The transfer itself went quickly and smoothly (the doctor said my lining still looked great) and it was back for post-treatment acupuncture, then home for 24 hours of “couch rest.”  I left the transfer feeling hopeful and positive.

Yesterday, 1dp5dt, I woke up feeling much better physically and much worse emotionally.  Shortly thereafter I received a call from the embryology lab letting me know that only one additional embryo (of our remaining eight) reached blastocyst and was able to be frozen.  The other seven arrested.  I am not sure why, but since waking up yesterday I have felt absolutely convinced that this cycle will not work.  Perhaps it’s the improvement in my OHSS symptoms (although I know it is too early for them to worsen in response to increasing hcg from an early pregnancy), perhaps it’s coming off the valium/acupuncture/transfer high, perhaps its the evidently (relatively) poor quality of my eggs and embryos, or perhaps its just my pessimistic nature, but I am already imagining having to do all of this all over again.  I am already having trouble reading about others’ IVF pregnancies, while until yesterday, they were inspirational to me (this has never been the case for fertiles’ pregnancies!!).  

I know that my despair is unfounded and counterproductive–while I’m not convinced that feeling optimistic really helps the embryo, it could certainly help me–but I don’t know how to stop it.  Why am I mourning this loss that hasn’t even happened yet–and when this is the first cycle, ever, with odds actually on our side?

Retrieved!

I woke up this morning before my alarm, anxious about the retrieval.  I had to be at the clinic at 7:30 for an 8:30 retrieval.  C had to work today–I was hoping he would offer to take the day off, but it’s tough for him to be out on short notice–so my dad came up to drive me.  If that wasn’t awkward enough, I also had to bring C’s “specimen” along with me since he wouldn’t be there in person.  According to the clinic’s instructions, I had the vial wrapped in a towel inside a paper bag.  Since we arrived a little before 7:30 (and the andrology lab doesn’t open until 7:30 on the dot), I wasn’t able to drop off the sample for about 10 minutes.  I hope to never sit next to my dad holding my husband’s semen again!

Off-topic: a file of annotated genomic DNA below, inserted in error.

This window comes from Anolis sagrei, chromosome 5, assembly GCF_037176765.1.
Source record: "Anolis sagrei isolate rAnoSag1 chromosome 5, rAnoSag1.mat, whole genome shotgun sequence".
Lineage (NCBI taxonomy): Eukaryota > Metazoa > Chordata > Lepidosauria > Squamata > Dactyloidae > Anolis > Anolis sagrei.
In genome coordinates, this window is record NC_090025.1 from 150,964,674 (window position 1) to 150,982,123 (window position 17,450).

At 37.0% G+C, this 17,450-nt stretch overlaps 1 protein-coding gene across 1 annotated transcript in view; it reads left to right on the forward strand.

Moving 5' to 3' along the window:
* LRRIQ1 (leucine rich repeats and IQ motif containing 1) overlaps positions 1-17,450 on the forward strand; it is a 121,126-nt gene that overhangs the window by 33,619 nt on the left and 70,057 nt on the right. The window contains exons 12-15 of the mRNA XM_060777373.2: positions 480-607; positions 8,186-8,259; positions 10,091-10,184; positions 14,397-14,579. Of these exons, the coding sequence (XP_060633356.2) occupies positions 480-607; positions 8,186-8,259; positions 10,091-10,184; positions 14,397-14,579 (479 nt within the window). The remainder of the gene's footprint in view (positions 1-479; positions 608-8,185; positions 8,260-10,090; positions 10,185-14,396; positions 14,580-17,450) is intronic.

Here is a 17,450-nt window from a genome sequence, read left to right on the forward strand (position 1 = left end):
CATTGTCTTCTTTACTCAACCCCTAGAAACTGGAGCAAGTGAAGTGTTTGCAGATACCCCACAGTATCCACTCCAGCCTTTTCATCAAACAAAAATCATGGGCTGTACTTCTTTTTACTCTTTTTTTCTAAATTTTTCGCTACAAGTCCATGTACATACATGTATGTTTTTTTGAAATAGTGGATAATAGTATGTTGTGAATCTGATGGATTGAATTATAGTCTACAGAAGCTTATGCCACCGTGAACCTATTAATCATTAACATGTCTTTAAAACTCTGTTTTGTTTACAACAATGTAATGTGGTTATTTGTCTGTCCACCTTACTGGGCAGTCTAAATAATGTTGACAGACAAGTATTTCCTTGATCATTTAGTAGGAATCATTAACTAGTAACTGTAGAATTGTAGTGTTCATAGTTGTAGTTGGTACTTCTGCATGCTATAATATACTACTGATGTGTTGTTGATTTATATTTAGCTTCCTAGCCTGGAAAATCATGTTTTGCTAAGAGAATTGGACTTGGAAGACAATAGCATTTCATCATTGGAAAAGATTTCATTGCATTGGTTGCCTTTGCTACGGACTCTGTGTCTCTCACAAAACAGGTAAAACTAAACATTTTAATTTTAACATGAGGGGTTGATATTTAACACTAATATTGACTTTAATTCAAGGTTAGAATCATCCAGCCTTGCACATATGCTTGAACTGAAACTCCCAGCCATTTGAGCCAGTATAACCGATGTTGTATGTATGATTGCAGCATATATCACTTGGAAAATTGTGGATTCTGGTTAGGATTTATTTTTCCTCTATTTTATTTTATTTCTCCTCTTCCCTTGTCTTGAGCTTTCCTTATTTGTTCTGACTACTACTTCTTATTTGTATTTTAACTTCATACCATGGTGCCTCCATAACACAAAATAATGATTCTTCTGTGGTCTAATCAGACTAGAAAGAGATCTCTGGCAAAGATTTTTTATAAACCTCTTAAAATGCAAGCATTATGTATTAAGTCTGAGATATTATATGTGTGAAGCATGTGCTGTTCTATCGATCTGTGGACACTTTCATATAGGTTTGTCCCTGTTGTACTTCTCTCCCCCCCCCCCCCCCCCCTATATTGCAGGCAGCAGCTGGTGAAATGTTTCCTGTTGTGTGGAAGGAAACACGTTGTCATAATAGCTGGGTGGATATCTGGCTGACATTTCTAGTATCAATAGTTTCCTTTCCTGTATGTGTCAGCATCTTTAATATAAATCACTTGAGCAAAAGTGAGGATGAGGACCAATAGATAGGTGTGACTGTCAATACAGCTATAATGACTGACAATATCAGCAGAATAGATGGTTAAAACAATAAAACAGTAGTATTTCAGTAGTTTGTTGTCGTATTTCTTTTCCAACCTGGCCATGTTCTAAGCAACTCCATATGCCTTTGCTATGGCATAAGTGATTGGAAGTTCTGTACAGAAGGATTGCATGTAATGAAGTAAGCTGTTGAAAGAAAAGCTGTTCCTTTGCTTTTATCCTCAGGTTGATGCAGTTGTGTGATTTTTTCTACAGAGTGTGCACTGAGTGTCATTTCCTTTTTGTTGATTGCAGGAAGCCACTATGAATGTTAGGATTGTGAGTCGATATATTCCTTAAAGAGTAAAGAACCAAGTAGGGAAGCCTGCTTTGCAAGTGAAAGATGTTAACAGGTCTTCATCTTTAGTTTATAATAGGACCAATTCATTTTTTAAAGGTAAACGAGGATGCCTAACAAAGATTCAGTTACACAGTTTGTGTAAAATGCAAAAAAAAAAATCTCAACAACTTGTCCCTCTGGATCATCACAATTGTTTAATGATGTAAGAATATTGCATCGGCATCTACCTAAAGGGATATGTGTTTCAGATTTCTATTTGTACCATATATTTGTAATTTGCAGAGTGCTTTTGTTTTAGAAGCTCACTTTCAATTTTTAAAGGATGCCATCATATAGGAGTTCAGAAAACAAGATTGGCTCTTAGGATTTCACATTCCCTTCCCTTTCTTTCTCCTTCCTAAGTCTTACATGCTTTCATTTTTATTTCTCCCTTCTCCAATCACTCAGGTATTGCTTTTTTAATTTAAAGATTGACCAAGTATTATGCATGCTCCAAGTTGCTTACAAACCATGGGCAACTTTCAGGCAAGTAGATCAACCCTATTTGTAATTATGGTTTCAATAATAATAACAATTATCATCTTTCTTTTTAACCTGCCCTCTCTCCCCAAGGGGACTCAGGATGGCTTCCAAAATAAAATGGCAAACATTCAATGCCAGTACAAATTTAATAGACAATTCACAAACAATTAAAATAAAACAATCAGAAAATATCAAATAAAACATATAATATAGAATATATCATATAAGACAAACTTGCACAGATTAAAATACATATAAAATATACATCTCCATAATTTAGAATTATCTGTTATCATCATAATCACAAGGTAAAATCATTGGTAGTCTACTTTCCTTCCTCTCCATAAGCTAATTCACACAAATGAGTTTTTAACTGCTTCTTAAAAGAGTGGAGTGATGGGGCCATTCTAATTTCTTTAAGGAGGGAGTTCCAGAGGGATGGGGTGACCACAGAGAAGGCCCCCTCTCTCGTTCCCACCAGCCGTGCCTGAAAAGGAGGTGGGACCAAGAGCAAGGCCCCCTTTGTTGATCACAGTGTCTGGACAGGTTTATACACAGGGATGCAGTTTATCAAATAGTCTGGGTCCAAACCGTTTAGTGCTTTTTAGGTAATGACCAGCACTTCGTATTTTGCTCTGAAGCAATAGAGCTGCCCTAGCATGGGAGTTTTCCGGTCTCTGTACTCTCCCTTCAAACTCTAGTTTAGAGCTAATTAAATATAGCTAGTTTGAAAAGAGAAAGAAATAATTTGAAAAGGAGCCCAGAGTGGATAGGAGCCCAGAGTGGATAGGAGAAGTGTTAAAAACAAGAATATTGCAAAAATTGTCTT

I was eventually able to drop it off (accompanied by a notarized consent form from C allowing me to do so–their procedures are strict, although understandably so!), and I was called back shortly thereafter.  The nurse took me to a recovery room, where I signed more consent forms and changed into a gown, robe, booties and cap.  Everyone who came into the room said “A and C?” and then expressed surprise that C wasn’t with me.  I did feel somewhat sad and lonely without him, especially as I waited alone.  But things moved quickly, and after short conversations with the doctor (not my usual doctor–at our clinic, each doctor is on procedures for one week a month–and the anesthetist, we got started.  The anesthetist took me to the procedure room, where I lay on a stretcher.  She placed an IV and told me that she’d give me a cocktail of versed and propofol, and that I’d be out within 20 seconds.  I remember feeling like I was floating towards the ceiling, and the next thing I knew I was waking up in a recovery room and the nurse was telling me we got 16 eggs.  

Embarrassingly, I immediately burst into tears.  (And I am NOT a public crier.)  I absolutely know that 16 is a good number and that many women would be thrilled with that number.  But since I’d had over 38 measurable follicles on Sunday, I was, apparently, expecting a lot more.  The nurse told me that 16 is better than average, and that they prefer that we don’t get too many more than that, since quality suffers.  The doctor came in and said the same thing–she said 16 is excellent.  (In my propofol high, I said “I bet you say that to everyone.”  She said only if they get a similar number.)  She also said that there were many many follicles, but most did not contain mature eggs.  If I’d stimmed another day or two, I would have had more mature ones, but they had to cut me off after only 7.5 days because of risk of OHSS.  I know that the doctors made the right call for my health.  (I also know that if my estradiol had risen higher, I wouldn’t have been allowed to do a fresh transfer, and I am thankful that it is looking likely that we will be able to do so–unless I have severe symptoms in the meantime, we should be in good shape for a fresh transfer.)  I am a little embarrassed now by my reaction–16 is a great number and I am grateful.  I should not have allowed myself to get greedy.